Combined treatment with lenalidomide/rituximab resulted in better clinical response in patients with recurrent follicular lymphoma than did lenalidomide alone.
Combined treatment with lenalidomide and rituximab resulted in better clinical response in patients with recurrent follicular lymphoma than did treatment with lenalidomide alone, according to the results of a study published in the Journal of Clinical Oncology.
“Our group believes that the results from CALGB (Alliance) 50401 provide sufficient safety and efficacy data to support the use of lenalidomide/rituximab as a backbone to move toward combination biologic triplet therapy as we explore our next generation of chemotherapy-free regimens in indolent and other lymphomas,” wrote John P. Leonard, MD, of Weill Cornell Medical College and New York Presbyterian Hospital, and colleagues.
The monoclonal antibody rituximab is currently approved for the treatment of relapsed or refractory follicular lymphoma. According to the study, patients often initially respond but later relapse. Research has also explored the use of other drugs in combination with rituximab as a treatment method for patients who experience relapse.
In this phase II study, the researchers explored the use of rituximab in combination with the immunomodulatory drug lenalidomide. The trial initially assigned patients to rituximab alone, lenalidomide alone (n = 45), or combined rituximab/lenalidomide (n = 46); however, the rituximab alone arm was discontinued due to poor accrual.
Overall, study results showed that combined treatment with lenalidomide/rituximab had good clinical activity in patients with recurrent follicular lymphoma. Thirty-six percent of patients assigned lenalidomide and 63% of patients assigned the combination were able to complete 12 cycles of treatment.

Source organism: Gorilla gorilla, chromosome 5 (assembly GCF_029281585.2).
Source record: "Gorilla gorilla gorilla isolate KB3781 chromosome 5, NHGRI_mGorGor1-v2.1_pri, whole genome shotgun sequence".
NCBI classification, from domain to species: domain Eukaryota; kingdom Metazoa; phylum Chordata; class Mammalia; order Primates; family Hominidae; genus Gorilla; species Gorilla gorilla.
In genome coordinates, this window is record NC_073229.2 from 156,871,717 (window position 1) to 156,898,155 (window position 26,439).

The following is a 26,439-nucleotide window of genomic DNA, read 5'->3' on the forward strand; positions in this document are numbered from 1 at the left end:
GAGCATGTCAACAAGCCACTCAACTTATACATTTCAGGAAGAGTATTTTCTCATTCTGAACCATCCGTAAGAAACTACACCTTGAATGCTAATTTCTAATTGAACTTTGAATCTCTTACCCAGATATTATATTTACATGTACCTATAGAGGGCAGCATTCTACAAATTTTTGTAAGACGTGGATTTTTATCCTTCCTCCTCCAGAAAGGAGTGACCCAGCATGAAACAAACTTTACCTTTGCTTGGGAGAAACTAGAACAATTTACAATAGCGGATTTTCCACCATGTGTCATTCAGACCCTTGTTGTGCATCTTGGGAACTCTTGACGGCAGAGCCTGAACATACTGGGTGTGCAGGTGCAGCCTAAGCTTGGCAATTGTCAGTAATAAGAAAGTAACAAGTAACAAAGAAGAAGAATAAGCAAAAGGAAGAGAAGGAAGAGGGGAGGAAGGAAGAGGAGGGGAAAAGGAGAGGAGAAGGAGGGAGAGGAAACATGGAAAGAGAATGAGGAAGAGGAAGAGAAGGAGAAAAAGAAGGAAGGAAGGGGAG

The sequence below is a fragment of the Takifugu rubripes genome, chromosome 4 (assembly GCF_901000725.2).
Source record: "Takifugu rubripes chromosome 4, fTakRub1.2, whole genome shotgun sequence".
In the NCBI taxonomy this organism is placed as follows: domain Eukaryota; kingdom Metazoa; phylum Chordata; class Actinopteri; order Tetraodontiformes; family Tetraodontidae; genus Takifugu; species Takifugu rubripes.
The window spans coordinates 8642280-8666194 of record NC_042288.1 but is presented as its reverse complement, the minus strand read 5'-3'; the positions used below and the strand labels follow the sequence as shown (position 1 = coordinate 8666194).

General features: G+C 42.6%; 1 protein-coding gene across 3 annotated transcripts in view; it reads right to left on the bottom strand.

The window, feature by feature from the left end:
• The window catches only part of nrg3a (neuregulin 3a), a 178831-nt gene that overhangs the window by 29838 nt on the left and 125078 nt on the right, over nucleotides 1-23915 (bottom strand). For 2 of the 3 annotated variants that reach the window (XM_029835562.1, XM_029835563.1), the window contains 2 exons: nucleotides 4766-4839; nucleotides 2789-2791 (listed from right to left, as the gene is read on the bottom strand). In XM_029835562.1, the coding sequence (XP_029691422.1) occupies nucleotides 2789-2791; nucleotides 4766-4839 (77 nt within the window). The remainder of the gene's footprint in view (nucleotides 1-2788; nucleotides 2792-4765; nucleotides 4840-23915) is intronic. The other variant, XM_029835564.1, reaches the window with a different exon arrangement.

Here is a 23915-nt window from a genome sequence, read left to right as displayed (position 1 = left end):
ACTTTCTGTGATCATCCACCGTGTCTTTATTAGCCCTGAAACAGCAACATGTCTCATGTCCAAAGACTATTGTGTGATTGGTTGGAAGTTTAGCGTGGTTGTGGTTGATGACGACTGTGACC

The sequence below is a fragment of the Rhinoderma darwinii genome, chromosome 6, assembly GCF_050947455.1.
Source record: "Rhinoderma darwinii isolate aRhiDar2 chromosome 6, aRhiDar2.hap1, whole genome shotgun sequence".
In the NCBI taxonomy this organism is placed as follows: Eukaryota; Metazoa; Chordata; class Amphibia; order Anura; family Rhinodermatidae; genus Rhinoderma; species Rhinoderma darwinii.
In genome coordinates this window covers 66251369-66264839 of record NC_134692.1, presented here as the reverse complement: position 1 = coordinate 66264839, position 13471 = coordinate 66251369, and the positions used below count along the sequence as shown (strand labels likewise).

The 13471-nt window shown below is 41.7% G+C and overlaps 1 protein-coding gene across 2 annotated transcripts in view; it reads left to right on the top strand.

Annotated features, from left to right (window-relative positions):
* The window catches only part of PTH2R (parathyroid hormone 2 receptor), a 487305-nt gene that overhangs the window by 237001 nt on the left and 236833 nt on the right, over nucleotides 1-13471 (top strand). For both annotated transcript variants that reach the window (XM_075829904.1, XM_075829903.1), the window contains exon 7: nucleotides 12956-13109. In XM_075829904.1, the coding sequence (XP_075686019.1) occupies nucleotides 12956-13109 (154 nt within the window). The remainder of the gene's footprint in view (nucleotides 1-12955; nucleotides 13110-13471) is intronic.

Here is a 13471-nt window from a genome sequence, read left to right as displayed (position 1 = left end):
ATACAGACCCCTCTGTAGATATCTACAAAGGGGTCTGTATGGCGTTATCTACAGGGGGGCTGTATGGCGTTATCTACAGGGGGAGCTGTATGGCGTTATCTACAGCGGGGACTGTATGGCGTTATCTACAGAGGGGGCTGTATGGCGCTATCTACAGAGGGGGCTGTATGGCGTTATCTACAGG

The overall response rate was significantly higher for patients receiving lenalidomide/rituximab compared with lenalidomide alone (76% vs 53%; P = .029). Patients assigned lenalidomide/rituximab had a median time to progression of 2 years compared with 1.1 years for patients assigned lenalidomide alone (P = .0023).
Overall, patients assigned to both arms experienced similar toxicity; however, 22% of patients assigned lenalidomide discontinued therapy as a result of adverse events.
Grade 3/4 adverse events occurred in 58% of patients assigned lenalidomide and 53% of patients assigned to the combination. These adverse events included neutropenia (16% on lenalidomide vs 20% of the combination), fatigue (9% vs 13%), and thrombosis (16% vs 4%).
“Interestingly, there was a trend toward less thrombosis in the lenalidomide/rituximab arm, which we speculate may be a result of better lymphoma control, reducing venous obstruction and other risks for clot,” the researchers wrote. “It is important to stress that the heterogeneous nature of the patient population with respect to thrombosis risk (and associated use of aspirin and anticoagulants as prophylaxis) makes it difficult to assess the effectiveness of ancillary care measures in preventing this complication.”